Seadrill (SDLP) reported its fourth quarter results on Feb. 25, 2014, and the stock exerienced a knee-jerk reaction with a 6.2% correction. On looking relatively medium-term, Seadrill has corrected by nearly 26% from its all-time highs of $48. The stock now offers an attractive dividend yield of 10.3%. This article will discuss the reasons for believing that the high dividends will sustain and Seadrill is a value pick at these levels.
As the stock price will discount the future, the first thing to evaluate will be the company’s revenue visibility. As of fourth quarter 2013, Seadrill had a contract backlog of $20.2 billion, which gives the company a four-year revenue visibility based on 2013 revenue of $5.2 billion.
For 2014, the current contracted status is 96% for floaters and 80% for jack-ups. There is therefore no immediate revenue downside threat. What is also important to mention from a revenue perspective is that day rates have largely remained stable even when there are no immediate prospects of higher day rates in the industry.
Most recently, Total S.A. exercised its option with Seadrill Partners for contract extension for West Capella. The day rate increased from $580,000 per day to $627,500 per day. Therefore, day rates can be expected to remain strong in the foreseeable future.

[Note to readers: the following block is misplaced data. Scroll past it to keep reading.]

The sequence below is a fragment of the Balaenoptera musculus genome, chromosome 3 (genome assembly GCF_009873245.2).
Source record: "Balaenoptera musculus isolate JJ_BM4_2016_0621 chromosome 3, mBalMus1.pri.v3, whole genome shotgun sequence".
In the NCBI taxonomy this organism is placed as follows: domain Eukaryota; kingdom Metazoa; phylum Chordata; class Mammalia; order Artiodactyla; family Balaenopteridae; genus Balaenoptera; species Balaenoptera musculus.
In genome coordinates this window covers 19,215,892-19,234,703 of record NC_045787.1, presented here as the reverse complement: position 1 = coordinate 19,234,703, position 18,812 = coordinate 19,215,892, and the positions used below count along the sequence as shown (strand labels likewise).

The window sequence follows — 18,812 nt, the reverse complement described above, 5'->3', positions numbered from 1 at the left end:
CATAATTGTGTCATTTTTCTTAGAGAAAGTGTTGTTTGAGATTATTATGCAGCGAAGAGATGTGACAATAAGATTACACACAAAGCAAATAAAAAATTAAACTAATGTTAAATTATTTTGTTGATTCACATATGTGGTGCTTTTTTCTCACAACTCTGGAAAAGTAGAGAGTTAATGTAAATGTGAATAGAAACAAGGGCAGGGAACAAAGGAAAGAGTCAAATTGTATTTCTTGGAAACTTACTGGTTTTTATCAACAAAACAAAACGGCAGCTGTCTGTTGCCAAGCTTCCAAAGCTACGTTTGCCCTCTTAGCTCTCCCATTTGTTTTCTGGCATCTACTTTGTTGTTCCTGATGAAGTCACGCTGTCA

In terms of revenue growth, it is also worth mentioning that Seadrill expects capital expenditure for 2014 to be nearly $3.5 billion. Going forward, the capital expenditure will translate into incremental revenue growth.
For Seadrill, it is important to look at the debt and debt servicing capability of the company. For the year ended 2013, Seadrill had a total debt of $13.5 billion with an interest outflow of $336 million during the year.
While the debt levels are high, the debt servicing position is comfortable. This can be backed by two numbers – (1) EBITDA interest coverage of 8.2 for 2013 and (2) operating cash flow to interest coverage of 5.0.
The point here is that debt servicing is not a concern as the company has sufficiently positive operating cash flows. In addition to strong cash flows, Seadrill also has cash and cash equivalents to the extent of $2.2 billion. This includes $744 million in cash and $1.4 billion in financial investments.
Seadrill paid a total dividend of $3.72 per share in 2013. The dividend payout is also likely to sustain and grow as a strong contract backlog of $20.2 billion, which translates into higher cash flows.
On the valuation front, Seadrill is currently trading at an EV/EBITDA multiple of 11 based on 2013 EBITDA. This is at a premium to competitors such as Transocean (RIG) with an EV/EBITDA of 8.06, Ensco (ESV) with an EV/EBITDA of 7.05. Seadrill, however, deserves the premium based on the fact that it possesses a relatively younger fleet.
In conclusion, Seadrill has a strong revenue and cash flow visibility in the coming years. At the current stock price, a dividend yield of 10% is sustainable. Further, as revenue and cash flows grow, stock upside is imminent. Current levels therefore present an attractive buy opportunity.